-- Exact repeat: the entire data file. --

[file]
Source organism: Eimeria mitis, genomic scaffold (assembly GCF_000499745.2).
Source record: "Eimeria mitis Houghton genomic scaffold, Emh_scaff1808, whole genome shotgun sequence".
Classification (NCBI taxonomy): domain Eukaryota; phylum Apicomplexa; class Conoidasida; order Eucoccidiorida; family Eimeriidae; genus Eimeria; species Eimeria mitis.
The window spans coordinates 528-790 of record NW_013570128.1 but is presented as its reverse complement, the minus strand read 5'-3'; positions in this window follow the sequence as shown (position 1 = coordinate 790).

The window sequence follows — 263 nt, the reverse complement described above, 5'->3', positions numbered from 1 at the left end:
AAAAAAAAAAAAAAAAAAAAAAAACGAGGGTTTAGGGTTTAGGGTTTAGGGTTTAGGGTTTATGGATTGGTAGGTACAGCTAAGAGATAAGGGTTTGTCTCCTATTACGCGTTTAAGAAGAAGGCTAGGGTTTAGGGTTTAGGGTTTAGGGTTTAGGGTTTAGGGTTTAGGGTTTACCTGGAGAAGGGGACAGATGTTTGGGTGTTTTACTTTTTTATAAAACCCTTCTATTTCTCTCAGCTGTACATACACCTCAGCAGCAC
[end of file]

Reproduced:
Source organism: Eimeria mitis, genomic scaffold (assembly GCF_000499745.2).
Source record: "Eimeria mitis Houghton genomic scaffold, Emh_scaff1808, whole genome shotgun sequence".
Classification (NCBI taxonomy): domain Eukaryota; phylum Apicomplexa; class Conoidasida; order Eucoccidiorida; family Eimeriidae; genus Eimeria; species Eimeria mitis.
The window spans coordinates 528-790 of record NW_013570128.1 but is presented as its reverse complement, the minus strand read 5'-3'; positions in this window follow the sequence as shown (position 1 = coordinate 790).

The window sequence follows — 263 nt, the reverse complement described above, 5'->3', positions numbered from 1 at the left end:
AAAAAAAAAAAAAAAAAAAAAAAACGAGGGTTTAGGGTTTAGGGTTTAGGGTTTAGGGTTTATGGATTGGTAGGTACAGCTAAGAGATAAGGGTTTGTCTCCTATTACGCGTTTAAGAAGAAGGCTAGGGTTTAGGGTTTAGGGTTTAGGGTTTAGGGTTTAGGGTTTAGGGTTTACCTGGAGAAGGGGACAGATGTTTGGGTGTTTTACTTTTTTATAAAACCCTTCTATTTCTCTCAGCTGTACATACACCTCAGCAGCAC